I often get questions about how to handle the holidays in the healthiest way possible—specifically how to maintain a healthy diet at family gatherings, parties. I thought it was a great time to write about this, but before I do…
When Matt Frazier (NoMeatAthlete.com) asked me to be part of his incredible holiday fitness/health bundle that features some of the best health/fitness-related content out there, I jumped at the opportunity. In it you’ll find content/books/guides from Rich Roll, Robert Cheeke, Chef AJ, Jeff Sanders and a ton more, totaling 22 books/guides in all! The actual value of all this amazing content is $400, but Matt is offering the whole shebang for $49. Seriously…If you read this blog, listen to my podcast, and/or watch my videos, you know I’m very careful about what I stand behind. I am 100% behind this bundle, and hope you take advantage of it. This promotion lasts for only a few more days (Matt cuts it off when the time runs out, no exceptions), so please check it out:
Ok, now on to the holidays…
In my podcast I talk often about one’s M.O.T.T. It stands for Most Of The Time, and my approach is that health and happiness come not from trying to do anything ALL of the time, but rather are a result what you do Most Of The Time. That goes for physical nutrition, and what I call in my book ‘Mental Nutrition’—what we feed our bodies and minds. As we learn more about health, it’s easy to fall into an ‘All of the Time’ way of thinking, and in doing so create expectations for ourselves that I believe are unrealistic and sources of stress—that we must eat healthy food ALL OF THE TIME, exercise EVERY SINGLE DAY etc. The problem with approaching life this way is that as we end up devoting an inordinate amount of time to one area of our lives (e.g. the food we eat), instead of learning how to effectively balance all the areas of our lives. For instance, I’ve seen many people now who spend so much time thinking about food—what they can and can’t eat, measuring, counting, weighing—that their work, social lives, and ironically, their physical/mental health is sacrificed. Because in today’s world there exist choices around food that simply do not exist in the wild, we have to take great care to achieve and maintain the best balance possible in order to live as healthy and happy as we can. This means sometimes stepping outside of a daily routine for the purpose enjoyment of your life as a whole.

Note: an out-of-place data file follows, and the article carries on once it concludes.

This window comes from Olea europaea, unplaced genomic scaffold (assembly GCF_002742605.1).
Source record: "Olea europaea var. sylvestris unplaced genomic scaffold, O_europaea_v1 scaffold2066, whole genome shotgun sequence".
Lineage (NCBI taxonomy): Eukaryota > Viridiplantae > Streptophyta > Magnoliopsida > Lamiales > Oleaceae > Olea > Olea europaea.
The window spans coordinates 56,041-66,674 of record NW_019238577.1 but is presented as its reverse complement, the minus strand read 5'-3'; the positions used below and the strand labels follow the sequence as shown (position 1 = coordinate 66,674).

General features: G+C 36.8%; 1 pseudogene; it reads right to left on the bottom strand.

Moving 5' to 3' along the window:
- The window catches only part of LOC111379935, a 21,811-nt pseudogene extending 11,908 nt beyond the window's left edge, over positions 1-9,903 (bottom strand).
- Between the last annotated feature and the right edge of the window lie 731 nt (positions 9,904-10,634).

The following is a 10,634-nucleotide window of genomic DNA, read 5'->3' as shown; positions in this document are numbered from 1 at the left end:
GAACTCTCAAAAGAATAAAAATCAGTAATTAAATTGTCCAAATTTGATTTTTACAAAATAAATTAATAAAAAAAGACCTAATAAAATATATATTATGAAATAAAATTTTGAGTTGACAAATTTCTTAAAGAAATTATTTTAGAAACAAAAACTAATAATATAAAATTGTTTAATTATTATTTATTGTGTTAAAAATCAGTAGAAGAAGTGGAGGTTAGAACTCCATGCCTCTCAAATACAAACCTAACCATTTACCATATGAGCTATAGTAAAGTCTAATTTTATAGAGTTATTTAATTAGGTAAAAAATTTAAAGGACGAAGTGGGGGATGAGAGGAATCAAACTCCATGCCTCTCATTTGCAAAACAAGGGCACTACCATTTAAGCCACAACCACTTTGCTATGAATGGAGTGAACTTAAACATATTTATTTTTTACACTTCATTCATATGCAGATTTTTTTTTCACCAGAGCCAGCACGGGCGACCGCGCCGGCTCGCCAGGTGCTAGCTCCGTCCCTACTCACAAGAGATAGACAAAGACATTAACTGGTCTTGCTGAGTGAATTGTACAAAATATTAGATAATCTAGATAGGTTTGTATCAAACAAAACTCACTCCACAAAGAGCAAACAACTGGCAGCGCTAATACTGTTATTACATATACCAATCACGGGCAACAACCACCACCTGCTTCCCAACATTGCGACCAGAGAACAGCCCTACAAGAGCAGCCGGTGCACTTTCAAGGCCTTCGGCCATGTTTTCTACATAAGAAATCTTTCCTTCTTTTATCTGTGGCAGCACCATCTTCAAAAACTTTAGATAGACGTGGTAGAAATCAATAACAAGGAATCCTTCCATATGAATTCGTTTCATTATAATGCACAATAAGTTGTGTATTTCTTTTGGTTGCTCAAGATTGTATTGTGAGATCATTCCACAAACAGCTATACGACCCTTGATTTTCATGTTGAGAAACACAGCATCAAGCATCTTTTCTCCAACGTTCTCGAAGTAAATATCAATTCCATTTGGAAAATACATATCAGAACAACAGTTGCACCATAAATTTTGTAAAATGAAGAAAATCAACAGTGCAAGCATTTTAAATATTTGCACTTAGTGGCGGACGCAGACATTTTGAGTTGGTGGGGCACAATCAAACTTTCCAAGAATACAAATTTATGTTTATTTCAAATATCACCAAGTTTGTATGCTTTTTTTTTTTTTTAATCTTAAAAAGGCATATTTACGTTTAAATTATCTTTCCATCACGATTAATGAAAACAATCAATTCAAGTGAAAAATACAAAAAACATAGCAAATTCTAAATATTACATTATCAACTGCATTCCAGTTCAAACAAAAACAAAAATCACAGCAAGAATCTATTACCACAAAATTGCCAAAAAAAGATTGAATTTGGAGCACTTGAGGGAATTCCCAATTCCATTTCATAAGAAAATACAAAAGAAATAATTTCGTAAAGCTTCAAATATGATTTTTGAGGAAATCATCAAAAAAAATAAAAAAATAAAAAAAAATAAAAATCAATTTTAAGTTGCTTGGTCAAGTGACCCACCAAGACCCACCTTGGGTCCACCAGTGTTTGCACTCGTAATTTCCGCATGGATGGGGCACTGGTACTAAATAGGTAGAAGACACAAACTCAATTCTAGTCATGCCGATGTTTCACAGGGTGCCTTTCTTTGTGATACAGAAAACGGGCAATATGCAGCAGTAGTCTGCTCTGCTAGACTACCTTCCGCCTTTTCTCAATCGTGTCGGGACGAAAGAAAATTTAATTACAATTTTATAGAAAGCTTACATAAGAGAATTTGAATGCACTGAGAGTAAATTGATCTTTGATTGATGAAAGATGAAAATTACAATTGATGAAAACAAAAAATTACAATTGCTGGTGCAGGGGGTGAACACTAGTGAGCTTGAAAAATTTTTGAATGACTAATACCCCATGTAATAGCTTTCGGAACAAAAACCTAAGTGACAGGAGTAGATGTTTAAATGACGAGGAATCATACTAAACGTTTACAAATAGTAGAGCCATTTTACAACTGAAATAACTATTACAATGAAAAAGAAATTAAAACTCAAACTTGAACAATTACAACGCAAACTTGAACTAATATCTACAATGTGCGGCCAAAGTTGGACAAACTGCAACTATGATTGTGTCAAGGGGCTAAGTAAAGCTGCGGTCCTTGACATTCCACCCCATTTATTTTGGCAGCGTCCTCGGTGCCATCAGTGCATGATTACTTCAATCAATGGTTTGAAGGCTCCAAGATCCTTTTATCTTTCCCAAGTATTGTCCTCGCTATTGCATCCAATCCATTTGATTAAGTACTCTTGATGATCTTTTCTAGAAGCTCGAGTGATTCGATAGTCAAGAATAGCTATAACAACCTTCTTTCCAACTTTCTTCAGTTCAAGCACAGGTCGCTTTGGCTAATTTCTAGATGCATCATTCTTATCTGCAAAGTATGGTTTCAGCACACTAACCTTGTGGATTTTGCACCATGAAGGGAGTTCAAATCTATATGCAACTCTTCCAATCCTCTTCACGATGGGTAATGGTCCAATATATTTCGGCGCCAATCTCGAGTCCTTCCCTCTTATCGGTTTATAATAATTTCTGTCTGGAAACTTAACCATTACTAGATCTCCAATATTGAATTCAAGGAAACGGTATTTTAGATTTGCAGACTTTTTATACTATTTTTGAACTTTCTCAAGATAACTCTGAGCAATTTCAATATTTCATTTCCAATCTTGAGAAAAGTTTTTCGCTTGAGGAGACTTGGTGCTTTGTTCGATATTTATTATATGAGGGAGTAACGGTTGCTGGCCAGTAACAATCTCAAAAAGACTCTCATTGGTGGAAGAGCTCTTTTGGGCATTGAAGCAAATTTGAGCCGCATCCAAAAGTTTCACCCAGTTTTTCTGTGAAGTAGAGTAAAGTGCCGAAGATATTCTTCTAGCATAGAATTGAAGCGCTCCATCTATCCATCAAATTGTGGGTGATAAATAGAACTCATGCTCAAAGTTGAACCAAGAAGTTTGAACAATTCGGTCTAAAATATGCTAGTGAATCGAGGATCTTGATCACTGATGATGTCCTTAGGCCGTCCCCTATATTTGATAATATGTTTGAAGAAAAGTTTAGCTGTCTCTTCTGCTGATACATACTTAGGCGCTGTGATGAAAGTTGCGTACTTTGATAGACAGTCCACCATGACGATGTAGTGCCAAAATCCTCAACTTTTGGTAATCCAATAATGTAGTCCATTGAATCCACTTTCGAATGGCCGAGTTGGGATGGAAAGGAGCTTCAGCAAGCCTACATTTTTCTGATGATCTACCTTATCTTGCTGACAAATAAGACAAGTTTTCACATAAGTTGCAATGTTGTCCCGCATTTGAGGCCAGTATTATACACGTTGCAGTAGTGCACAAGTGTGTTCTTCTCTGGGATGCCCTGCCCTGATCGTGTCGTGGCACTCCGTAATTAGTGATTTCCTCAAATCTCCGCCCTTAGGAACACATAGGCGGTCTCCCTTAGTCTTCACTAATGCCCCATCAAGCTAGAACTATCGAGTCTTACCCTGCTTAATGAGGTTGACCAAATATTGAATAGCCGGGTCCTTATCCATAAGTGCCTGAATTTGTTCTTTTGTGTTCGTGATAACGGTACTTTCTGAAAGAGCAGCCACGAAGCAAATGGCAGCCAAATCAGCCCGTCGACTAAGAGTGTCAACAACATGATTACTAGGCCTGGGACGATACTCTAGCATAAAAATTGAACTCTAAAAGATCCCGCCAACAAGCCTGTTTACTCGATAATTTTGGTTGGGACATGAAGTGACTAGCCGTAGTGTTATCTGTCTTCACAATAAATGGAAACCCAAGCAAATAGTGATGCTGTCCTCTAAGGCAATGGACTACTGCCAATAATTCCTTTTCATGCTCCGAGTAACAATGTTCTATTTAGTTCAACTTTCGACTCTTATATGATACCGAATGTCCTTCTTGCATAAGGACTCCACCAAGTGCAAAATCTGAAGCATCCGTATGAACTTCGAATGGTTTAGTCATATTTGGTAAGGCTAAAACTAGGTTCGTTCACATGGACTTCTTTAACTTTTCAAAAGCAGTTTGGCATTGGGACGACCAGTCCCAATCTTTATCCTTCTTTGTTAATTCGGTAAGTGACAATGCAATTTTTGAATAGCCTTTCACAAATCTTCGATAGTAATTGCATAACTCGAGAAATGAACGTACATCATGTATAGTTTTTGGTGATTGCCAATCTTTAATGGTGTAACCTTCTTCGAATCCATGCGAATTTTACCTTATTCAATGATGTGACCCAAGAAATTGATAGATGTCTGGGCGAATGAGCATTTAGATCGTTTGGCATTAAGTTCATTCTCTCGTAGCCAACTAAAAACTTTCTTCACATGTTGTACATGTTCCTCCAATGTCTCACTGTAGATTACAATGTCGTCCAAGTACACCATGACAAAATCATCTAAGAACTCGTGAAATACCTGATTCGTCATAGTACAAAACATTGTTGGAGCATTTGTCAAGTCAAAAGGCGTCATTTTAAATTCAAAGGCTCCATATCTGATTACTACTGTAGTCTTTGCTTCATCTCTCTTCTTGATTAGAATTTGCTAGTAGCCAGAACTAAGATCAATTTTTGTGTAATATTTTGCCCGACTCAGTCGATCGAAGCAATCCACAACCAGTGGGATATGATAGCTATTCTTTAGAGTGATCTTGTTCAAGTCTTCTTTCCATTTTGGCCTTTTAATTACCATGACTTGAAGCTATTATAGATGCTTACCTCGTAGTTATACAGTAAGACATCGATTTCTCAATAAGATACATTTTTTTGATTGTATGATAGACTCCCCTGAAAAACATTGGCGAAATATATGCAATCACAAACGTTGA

For this Thanksgiving, we had an awesome feast with our extended family that, while not as healthy as our day-to-day eating habits, couldn’t have been more fun. Because it is unfortunately a rare occurrence to have our extended family together in one place at the same time, the health of the meal was of far less importance than the enjoyment of the gathering itself, which made the time with family all the more fulfilling. Also, my family’s MOTT is such that we are very happy and healthy, making a single meal like this super fun and not at all detrimental.
I believe that to be as healthy and happy as possible means learning to create a M.O.T.T. that works for you (and getting there via my small steps approach), so that a one-off “less healthy” meal now and then is not only doable, but actually more enjoyable since there’s no guilt or regret around it. Never being able to stray from your day-to-day habits quickly becomes restriction, militancy, and therefore stress. Taking a day off from exercise or partaking in a not-as-healthy meal now and then affords you much needed moments to take a breath, get some perspective, and, if you’re a small stepper, assess your steps list to see if there are adjustments you’d like to make.
I wish everyone a wonderful holiday season!